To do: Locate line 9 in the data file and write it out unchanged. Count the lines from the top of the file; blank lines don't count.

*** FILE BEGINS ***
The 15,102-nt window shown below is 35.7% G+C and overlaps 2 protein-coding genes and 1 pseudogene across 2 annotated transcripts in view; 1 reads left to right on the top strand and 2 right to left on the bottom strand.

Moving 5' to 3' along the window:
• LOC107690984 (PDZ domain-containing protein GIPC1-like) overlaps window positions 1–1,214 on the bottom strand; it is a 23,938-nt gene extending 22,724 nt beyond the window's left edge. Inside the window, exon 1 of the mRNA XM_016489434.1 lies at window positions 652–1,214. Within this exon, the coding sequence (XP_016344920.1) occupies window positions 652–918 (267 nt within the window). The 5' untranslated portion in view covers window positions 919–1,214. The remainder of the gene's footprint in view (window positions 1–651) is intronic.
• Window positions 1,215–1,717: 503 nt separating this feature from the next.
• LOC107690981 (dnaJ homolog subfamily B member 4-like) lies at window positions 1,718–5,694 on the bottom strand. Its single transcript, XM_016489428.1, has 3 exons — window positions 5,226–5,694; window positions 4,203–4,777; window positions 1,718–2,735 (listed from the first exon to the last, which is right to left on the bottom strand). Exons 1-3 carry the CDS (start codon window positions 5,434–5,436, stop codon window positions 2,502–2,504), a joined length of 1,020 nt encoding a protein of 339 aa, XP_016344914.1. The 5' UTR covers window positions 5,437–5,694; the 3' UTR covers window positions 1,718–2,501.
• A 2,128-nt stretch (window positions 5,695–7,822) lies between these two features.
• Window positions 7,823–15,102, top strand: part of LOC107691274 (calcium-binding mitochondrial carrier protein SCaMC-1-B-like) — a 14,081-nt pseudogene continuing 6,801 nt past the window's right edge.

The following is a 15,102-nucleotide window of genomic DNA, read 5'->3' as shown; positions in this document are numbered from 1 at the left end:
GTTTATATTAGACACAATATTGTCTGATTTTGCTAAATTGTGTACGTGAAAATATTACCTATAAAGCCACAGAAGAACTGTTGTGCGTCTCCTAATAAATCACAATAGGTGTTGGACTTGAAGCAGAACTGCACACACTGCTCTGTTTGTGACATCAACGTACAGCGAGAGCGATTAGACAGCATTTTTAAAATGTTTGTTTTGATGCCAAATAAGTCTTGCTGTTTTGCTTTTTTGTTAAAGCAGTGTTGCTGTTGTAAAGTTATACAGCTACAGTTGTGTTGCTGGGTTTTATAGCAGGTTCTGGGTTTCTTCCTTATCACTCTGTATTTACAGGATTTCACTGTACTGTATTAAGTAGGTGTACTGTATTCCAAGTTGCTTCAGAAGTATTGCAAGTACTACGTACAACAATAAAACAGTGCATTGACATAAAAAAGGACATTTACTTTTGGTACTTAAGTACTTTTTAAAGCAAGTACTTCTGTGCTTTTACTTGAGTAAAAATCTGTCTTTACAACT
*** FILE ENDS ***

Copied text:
GTTTATATTAGACACAATATTGTCTGATTTTGCTAAATTGTGTACGTGAAAATATTACCTATAAAGCCACAGAAGAACTGTTGTGCGTCTCCTAATAAATCACAATAGGTGTTGGACTTGAAGCAGAACTGCACACACTGCTCTGTTTGTGACATCAACGTACAGCGAGAGCGATTAGACAGCATTTTTAAAATGTTTGTTTTGATGCCAAATAAGTCTTGCTGTTTTGCTTTTTTGTTAAAGCAGTGTTGCTGTTGTAAAGTTATACAGCTACAGTTGTGTTGCTGGGTTTTATAGCAGGTTCTGGGTTTCTTCCTTATCACTCTGTATTTACAGGATTTCACTGTACTGTATTAAGTAGGTGTACTGTATTCCAAGTTGCTTCAGAAGTATTGCAAGTACTACGTACAACAATAAAACAGTGCATTGACATAAAAAAGGACATTTACTTTTGGTACTTAAGTACTTTTTAAAGCAAGTACTTCTGTGCTTTTACTTGAGTAAAAATCTGTCTTTACAACT